The Timberwolves selected the 6-foot-11 freshman sensation out of Kentucky with the No. 1 pick in the 2015 NBA draft on Thursday night at Barclays Center in Brooklyn.
Towns, 19, who averaged 10.3 points and 6.7 rebounds in 21.1 minutes per game in his only season with the Wildcats, was widely believed to be the top overall selection by experts heading into the draft.
"When [commissioner] Adam Silver came out, I saw him, and he said, 'With the No. 1 pick ...'[my heart] was racing," Towns said. "I told Coach Cal [John Calipari] before when he first came out that I was trying to drink water and I was shaking uncontrollably, and I told him, 'Coach, don't give me the ball right now for the last-second shot. I wouldn't make it.' I was just shocked and just extremely happy that I was able to give my parents something they can remember for the rest of their lives."
The New Jersey native is considered a highly skilled two-way threat who can affect games on both ends of the floor.
"It really was a no-brainer,'' Timberwolves president and coach Flip Saunders said of the decision to draft Towns.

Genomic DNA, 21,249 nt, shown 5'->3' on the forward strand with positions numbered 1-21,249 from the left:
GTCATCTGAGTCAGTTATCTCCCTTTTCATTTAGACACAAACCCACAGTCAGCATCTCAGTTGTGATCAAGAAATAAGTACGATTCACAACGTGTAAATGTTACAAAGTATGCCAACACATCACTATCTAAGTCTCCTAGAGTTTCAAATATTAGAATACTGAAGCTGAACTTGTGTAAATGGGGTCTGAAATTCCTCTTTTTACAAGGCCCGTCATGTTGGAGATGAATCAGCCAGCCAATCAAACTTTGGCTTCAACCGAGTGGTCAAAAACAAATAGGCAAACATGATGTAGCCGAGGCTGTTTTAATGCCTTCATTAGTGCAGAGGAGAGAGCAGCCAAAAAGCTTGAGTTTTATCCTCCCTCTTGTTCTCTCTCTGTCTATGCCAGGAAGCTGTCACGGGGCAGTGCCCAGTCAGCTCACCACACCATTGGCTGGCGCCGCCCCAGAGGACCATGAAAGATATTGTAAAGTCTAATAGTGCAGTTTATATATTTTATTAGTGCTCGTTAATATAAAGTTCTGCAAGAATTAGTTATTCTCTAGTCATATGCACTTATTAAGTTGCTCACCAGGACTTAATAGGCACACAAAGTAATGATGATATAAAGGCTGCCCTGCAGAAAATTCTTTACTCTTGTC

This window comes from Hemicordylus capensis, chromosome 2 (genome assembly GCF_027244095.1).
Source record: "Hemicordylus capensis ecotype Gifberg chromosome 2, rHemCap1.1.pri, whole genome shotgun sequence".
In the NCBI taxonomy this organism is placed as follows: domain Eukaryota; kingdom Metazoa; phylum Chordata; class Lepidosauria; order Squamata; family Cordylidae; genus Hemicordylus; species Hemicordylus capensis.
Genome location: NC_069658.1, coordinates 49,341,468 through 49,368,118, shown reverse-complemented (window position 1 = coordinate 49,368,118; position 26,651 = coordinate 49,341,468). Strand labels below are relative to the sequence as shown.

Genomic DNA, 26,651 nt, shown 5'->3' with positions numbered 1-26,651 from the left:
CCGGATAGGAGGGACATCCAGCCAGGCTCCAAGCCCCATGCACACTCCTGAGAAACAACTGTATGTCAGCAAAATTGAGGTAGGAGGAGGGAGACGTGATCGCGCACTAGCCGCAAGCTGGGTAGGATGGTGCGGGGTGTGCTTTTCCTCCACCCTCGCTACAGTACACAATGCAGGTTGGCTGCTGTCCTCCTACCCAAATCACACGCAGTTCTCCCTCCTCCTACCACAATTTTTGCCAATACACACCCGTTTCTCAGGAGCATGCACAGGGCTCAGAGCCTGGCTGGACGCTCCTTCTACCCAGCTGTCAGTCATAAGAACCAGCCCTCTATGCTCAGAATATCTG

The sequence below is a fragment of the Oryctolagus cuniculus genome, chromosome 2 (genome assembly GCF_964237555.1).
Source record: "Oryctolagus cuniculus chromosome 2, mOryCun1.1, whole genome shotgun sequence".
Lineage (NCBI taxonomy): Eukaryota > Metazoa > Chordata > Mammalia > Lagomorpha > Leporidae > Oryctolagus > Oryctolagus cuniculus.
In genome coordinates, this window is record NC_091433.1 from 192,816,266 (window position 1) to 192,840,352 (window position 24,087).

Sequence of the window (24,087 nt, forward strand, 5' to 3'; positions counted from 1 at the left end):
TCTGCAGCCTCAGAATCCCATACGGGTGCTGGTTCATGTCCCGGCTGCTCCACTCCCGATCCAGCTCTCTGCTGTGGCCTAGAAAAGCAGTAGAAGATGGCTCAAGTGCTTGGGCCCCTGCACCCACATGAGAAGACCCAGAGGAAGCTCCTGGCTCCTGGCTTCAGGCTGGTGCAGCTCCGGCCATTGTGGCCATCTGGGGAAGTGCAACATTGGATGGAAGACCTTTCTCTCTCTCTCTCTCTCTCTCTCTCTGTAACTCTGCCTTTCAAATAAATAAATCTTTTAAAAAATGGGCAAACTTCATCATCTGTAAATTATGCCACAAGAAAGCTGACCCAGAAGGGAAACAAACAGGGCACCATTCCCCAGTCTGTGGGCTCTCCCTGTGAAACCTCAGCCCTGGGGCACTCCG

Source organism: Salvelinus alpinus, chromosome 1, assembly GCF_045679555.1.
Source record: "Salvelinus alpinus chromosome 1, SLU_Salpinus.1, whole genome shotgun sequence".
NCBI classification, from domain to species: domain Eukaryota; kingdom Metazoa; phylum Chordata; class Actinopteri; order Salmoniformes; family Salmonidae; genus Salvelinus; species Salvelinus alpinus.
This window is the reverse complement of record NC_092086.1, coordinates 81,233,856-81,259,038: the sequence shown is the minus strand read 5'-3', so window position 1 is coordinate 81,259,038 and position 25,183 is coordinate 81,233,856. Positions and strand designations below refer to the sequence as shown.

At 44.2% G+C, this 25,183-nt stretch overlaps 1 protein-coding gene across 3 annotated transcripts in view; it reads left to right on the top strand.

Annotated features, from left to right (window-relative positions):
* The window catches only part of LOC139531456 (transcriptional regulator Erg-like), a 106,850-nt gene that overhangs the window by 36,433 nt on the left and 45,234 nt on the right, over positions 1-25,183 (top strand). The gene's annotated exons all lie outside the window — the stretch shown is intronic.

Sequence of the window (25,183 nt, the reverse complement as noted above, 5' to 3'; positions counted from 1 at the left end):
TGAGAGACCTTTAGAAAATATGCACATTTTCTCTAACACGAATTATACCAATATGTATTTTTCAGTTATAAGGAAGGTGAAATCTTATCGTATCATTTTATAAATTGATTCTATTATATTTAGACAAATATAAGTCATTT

The Timberwolves, who are in rebuilding mode, hope that Towns and last year's No. 1 pick, Andrew Wiggins, can be a formidable duo for years to come. Minnesota acquired Wiggins in the blockbuster trade that sent Kevin Love to Cleveland last summer.
Wiggins weighed in on the pick on Twitter.
Welcome to the Family @KarlTowns !— andrew wiggins (@22wiggins) June 25, 2015
Two decades ago, the Timberwolves selected Kevin Garnett fifth in the draft, and he turned into a superstar. Assuming Garnett -- who was traded back to Minnesota in February -- returns for his 21st season, he will be tasked with mentoring Towns.
"I'm just so blessed to be in this position," said Towns, who added that his main goal in the upcoming season will be helping lead the Timberwolves to the playoffs. "It just means the world to me."
It didn't take long for the first surprise of the draft, as the Los Angeles Lakers passed on selecting Duke freshman center Jahlil Okafor, instead taking Ohio State freshman point guard D'Angelo Russell with the No. 2 overall pick.
"I didn't know at all," Russell said on whether he knew the Lakers would select him. "I didn't know at all, man. I'm still in shock."
Okafor went No. 3 overall to the Philadelphia 76ers, where he will be paired with second-year pro Nerlens Noel in the frontcourt. Big man Joel Embiid, who had to sit out his rookie season because of injury, recently suffered a setback in his return from a broken ankle, and his return is unknown.
Embiid quickly welcomed Okafor on Twitter.
Aye my boy is in philly with me #AfricanConnection— Joel Embiid (@JoelEmbiid) June 25, 2015
Okafor was asked how the Sixers would handle having three young bigs in terms of playing time and shots. "I don't know. It's not my job to figure out," he replied. "I'll just go there and work as hard as I can."
Okafor also said of falling to No. 3: "I can't be disappointed. I'm in the NBA living my dream."